The vivid descriptions allow the reader into the psyche of the narrator, which illustrates her ever-deepening mental illness. Through seeing the women in the wallpaper, the narrator realizes that she could not live her life locked up behind bars. I lie down ever so much now. But John says if I feel so, I shall neglect proper self-control; so I take pains to control myself-- before him, at least, and that makes me very tired. She tried to get me out of the room--it was too patent! As I've already stated Gillman's use of syntax begins in a controlled way. She is relieved because she feels that now she is free from confinement. This wall-paper has a kind of sub-pattern in a, different shade, a particularly irritating one, for you can only see it in certain lights, and not clearly then.
This paper looks to me as if it knew what a vicious influence it had! But I must get to work. Here, the narrator begins to imagine seeing another person behind the wallpaper—someone she characterizes in grotesque language. When John arrives home, she refuses to unlock the door. The imagery of the wallpaper takes on more significance as the narrator's illness severely deepens. She could not have this. Everything she writes is in one or two sentence increments and she often signs off when she sees her husband approaching.
This bedstead is fairly gnawed! I see her on that long road under the trees, creeping along, and when a carriage comes she hides under the blackberry vines. The narrator gives us several detailed descriptions of the hideous wallpaper. There are things in that paper that nobody knows but me, or ever will. I want to astonish him. I know a little of the principle of design, and I know this thing was not arranged on any laws of radiation, or alternation, or repetition, or symmetry, or anything else that I ever heard of. Archived from on August 5, 2014. She holds a journal on her lap, and a pen rose to her chin.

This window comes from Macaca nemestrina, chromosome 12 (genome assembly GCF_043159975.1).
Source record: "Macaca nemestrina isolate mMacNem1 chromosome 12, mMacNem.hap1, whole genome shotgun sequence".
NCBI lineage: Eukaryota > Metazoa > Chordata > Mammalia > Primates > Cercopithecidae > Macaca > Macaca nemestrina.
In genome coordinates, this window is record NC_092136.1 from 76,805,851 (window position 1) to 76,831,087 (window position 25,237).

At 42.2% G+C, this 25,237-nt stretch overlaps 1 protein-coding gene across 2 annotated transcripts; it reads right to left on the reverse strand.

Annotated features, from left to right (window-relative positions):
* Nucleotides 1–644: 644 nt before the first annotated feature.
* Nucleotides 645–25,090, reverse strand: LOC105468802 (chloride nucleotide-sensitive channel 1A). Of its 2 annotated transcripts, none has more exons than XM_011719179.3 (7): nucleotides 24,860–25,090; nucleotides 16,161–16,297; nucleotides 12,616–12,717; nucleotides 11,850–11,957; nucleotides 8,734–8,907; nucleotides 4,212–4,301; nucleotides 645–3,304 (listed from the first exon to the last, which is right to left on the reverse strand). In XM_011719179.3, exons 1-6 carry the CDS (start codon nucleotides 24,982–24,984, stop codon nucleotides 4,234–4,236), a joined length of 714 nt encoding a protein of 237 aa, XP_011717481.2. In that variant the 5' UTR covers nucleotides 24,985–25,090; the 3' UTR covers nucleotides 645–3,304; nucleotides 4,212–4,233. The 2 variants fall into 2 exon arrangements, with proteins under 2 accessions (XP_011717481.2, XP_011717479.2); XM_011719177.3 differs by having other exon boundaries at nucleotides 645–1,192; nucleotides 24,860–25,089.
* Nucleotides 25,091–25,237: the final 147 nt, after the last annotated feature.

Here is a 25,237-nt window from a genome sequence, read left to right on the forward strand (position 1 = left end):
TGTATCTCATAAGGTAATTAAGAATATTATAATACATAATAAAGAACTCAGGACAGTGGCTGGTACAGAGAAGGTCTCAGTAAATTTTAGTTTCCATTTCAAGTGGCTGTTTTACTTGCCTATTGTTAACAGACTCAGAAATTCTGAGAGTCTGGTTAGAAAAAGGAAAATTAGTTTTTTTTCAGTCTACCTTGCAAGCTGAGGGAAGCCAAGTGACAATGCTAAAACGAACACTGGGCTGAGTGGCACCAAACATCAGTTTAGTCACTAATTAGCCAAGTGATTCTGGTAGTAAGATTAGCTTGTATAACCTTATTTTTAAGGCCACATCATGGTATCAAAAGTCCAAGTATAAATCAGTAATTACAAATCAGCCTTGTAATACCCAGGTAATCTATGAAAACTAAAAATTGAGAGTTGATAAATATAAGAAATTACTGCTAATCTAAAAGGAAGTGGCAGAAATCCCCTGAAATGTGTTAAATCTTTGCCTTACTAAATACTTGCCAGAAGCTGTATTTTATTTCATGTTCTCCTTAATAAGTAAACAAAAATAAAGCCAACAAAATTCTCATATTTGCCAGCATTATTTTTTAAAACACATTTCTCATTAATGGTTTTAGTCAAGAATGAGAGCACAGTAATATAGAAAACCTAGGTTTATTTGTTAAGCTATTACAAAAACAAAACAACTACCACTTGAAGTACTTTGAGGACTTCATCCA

I wish he would take another room! It is only three weeks more and then we will take a nice little trip of a few days while Jennie is getting the house ready. It goes behind every piece of furniture, except the bed, a long, straight, even smooch, as if it had been rubbed over and over. You are gaining flesh and color, your appetite is better, I feel really much easier about you. A lovely country, too, full of great elms and velvet meadows. The women in the story is an open mind individual. This is the last day, but it is enough. I don't blame her a bit.
All those strangled heads and bulbous eyes and waddling fungus growths just shriek with derision! As the story progresses, signs of her loss of composure become evident and it becomes increasingly more difficult to explain the events that occur. She also has a brother who is a physician, and he says the same thing. The use of imagery and setting helps show this theme throughout the story. I don't like the look in his eyes. And that cultivates deceit, for I don't tell them I'm awake--O no! As soon as it was moonlight and that poor thing began to crawl and shake the pattern, I got up and ran to help her.